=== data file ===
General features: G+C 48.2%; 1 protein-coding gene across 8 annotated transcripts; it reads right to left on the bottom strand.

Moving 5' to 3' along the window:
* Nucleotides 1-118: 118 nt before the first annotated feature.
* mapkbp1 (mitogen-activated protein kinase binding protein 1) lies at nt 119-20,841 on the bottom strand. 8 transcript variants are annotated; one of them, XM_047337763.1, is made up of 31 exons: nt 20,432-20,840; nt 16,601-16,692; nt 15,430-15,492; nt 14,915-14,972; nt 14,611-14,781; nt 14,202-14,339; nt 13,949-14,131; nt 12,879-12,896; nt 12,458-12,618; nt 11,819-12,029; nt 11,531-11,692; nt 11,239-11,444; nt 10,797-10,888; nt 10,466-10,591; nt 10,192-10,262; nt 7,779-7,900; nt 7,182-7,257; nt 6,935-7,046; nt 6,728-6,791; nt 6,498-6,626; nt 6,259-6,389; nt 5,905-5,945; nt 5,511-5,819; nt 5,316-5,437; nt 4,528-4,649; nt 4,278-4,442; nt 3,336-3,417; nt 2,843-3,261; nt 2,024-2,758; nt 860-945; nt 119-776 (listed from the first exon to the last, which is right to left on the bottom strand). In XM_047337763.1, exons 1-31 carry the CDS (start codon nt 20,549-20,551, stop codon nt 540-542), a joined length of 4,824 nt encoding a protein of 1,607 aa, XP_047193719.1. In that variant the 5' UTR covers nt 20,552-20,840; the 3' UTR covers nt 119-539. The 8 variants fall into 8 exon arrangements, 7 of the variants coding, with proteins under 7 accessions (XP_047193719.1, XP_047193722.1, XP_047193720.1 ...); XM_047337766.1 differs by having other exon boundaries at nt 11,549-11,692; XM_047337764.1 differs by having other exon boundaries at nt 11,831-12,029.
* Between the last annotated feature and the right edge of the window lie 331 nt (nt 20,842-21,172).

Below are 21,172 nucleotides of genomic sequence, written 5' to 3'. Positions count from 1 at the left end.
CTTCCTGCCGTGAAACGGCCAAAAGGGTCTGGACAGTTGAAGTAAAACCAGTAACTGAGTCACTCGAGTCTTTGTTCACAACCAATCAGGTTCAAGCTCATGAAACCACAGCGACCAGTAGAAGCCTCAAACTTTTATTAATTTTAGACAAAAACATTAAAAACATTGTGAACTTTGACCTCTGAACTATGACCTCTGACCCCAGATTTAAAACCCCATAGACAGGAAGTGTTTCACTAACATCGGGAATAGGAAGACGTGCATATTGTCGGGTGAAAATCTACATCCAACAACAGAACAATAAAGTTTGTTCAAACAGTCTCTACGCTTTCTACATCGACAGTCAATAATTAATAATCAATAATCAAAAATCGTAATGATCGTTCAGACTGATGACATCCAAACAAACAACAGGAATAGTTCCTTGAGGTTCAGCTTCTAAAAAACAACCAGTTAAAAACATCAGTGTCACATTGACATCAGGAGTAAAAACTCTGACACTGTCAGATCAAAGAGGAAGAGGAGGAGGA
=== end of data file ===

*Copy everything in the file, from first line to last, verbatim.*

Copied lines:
General features: G+C 48.2%; 1 protein-coding gene across 8 annotated transcripts; it reads right to left on the bottom strand.

Moving 5' to 3' along the window:
* Nucleotides 1-118: 118 nt before the first annotated feature.
* mapkbp1 (mitogen-activated protein kinase binding protein 1) lies at nt 119-20,841 on the bottom strand. 8 transcript variants are annotated; one of them, XM_047337763.1, is made up of 31 exons: nt 20,432-20,840; nt 16,601-16,692; nt 15,430-15,492; nt 14,915-14,972; nt 14,611-14,781; nt 14,202-14,339; nt 13,949-14,131; nt 12,879-12,896; nt 12,458-12,618; nt 11,819-12,029; nt 11,531-11,692; nt 11,239-11,444; nt 10,797-10,888; nt 10,466-10,591; nt 10,192-10,262; nt 7,779-7,900; nt 7,182-7,257; nt 6,935-7,046; nt 6,728-6,791; nt 6,498-6,626; nt 6,259-6,389; nt 5,905-5,945; nt 5,511-5,819; nt 5,316-5,437; nt 4,528-4,649; nt 4,278-4,442; nt 3,336-3,417; nt 2,843-3,261; nt 2,024-2,758; nt 860-945; nt 119-776 (listed from the first exon to the last, which is right to left on the bottom strand). In XM_047337763.1, exons 1-31 carry the CDS (start codon nt 20,549-20,551, stop codon nt 540-542), a joined length of 4,824 nt encoding a protein of 1,607 aa, XP_047193719.1. In that variant the 5' UTR covers nt 20,552-20,840; the 3' UTR covers nt 119-539. The 8 variants fall into 8 exon arrangements, 7 of the variants coding, with proteins under 7 accessions (XP_047193719.1, XP_047193722.1, XP_047193720.1 ...); XM_047337766.1 differs by having other exon boundaries at nt 11,549-11,692; XM_047337764.1 differs by having other exon boundaries at nt 11,831-12,029.
* Between the last annotated feature and the right edge of the window lie 331 nt (nt 20,842-21,172).

Below are 21,172 nucleotides of genomic sequence, written 5' to 3'. Positions count from 1 at the left end.
CTTCCTGCCGTGAAACGGCCAAAAGGGTCTGGACAGTTGAAGTAAAACCAGTAACTGAGTCACTCGAGTCTTTGTTCACAACCAATCAGGTTCAAGCTCATGAAACCACAGCGACCAGTAGAAGCCTCAAACTTTTATTAATTTTAGACAAAAACATTAAAAACATTGTGAACTTTGACCTCTGAACTATGACCTCTGACCCCAGATTTAAAACCCCATAGACAGGAAGTGTTTCACTAACATCGGGAATAGGAAGACGTGCATATTGTCGGGTGAAAATCTACATCCAACAACAGAACAATAAAGTTTGTTCAAACAGTCTCTACGCTTTCTACATCGACAGTCAATAATTAATAATCAATAATCAAAAATCGTAATGATCGTTCAGACTGATGACATCCAAACAAACAACAGGAATAGTTCCTTGAGGTTCAGCTTCTAAAAAACAACCAGTTAAAAACATCAGTGTCACATTGACATCAGGAGTAAAAACTCTGACACTGTCAGATCAAAGAGGAAGAGGAGGAGGA